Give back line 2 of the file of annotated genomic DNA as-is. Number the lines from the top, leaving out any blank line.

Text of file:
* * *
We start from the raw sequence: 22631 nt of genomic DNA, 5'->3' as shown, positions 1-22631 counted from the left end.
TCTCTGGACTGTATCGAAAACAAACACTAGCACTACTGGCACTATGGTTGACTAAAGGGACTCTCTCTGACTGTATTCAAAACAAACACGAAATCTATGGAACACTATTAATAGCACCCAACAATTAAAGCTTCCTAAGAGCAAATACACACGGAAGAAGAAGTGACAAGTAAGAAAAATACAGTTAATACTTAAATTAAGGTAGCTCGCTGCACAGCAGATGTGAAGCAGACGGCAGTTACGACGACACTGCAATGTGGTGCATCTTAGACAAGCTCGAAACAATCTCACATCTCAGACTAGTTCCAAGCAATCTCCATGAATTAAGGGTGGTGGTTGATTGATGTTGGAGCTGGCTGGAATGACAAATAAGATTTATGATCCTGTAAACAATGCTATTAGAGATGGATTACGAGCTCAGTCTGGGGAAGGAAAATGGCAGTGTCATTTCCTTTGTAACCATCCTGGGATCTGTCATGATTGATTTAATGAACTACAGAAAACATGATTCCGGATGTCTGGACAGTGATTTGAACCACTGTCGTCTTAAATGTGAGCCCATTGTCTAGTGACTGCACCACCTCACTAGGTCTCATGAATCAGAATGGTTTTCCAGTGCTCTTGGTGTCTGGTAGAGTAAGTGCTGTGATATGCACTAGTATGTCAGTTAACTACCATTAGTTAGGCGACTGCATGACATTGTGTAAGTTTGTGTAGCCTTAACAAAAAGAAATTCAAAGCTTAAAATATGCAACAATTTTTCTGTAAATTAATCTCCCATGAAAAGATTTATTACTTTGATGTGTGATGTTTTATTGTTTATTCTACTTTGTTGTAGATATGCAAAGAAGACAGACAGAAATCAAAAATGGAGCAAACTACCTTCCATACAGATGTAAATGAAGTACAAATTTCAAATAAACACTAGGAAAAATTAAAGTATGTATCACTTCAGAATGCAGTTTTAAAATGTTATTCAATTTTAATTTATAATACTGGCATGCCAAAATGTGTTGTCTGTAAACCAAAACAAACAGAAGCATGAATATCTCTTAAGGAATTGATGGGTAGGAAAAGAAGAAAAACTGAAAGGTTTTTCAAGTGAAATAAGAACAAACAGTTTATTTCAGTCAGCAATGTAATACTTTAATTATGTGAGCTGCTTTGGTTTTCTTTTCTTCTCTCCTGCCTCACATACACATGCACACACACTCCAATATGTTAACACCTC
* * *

TCTCTGGACTGTATCGAAAACAAACACTAGCACTACTGGCACTATGGTTGACTAAAGGGACTCTCTCTGACTGTATTCAAAACAAACACGAAATCTATGGAACACTATTAATAGCACCCAACAATTAAAGCTTCCTAAGAGCAAATACACACGGAAGAAGAAGTGACAAGTAAGAAAAATACAGTTAATACTTAAATTAAGGTAGCTCGCTGCACAGCAGATGTGAAGCAGACGGCAGTTACGACGACACTGCAATGTGGTGCATCTTAGACAAGCTCGAAACAATCTCACATCTCAGACTAGTTCCAAGCAATCTCCATGAATTAAGGGTGGTGGTTGATTGATGTTGGAGCTGGCTGGAATGACAAATAAGATTTATGATCCTGTAAACAATGCTATTAGAGATGGATTACGAGCTCAGTCTGGGGAAGGAAAATGGCAGTGTCATTTCCTTTGTAACCATCCTGGGATCTGTCATGATTGATTTAATGAACTACAGAAAACATGATTCCGGATGTCTGGACAGTGATTTGAACCACTGTCGTCTTAAATGTGAGCCCATTGTCTAGTGACTGCACCACCTCACTAGGTCTCATGAATCAGAATGGTTTTCCAGTGCTCTTGGTGTCTGGTAGAGTAAGTGCTGTGATATGCACTAGTATGTCAGTTAACTACCATTAGTTAGGCGACTGCATGACATTGTGTAAGTTTGTGTAGCCTTAACAAAAAGAAATTCAAAGCTTAAAATATGCAACAATTTTTCTGTAAATTAATCTCCCATGAAAAGATTTATTACTTTGATGTGTGATGTTTTATTGTTTATTCTACTTTGTTGTAGATATGCAAAGAAGACAGACAGAAATCAAAAATGGAGCAAACTACCTTCCATACAGATGTAAATGAAGTACAAATTTCAAATAAACACTAGGAAAAATTAAAGTATGTATCACTTCAGAATGCAGTTTTAAAATGTTATTCAATTTTAATTTATAATACTGGCATGCCAAAATGTGTTGTCTGTAAACCAAAACAAACAGAAGCATGAATATCTCTTAAGGAATTGATGGGTAGGAAAAGAAGAAAAACTGAAAGGTTTTTCAAGTGAAATAAGAACAAACAGTTTATTTCAGTCAGCAATGTAATACTTTAATTATGTGAGCTGCTTTGGTTTTCTTTTCTTCTCTCCTGCCTCACATACACATGCACACACACTCCAATATGTTAACACCTC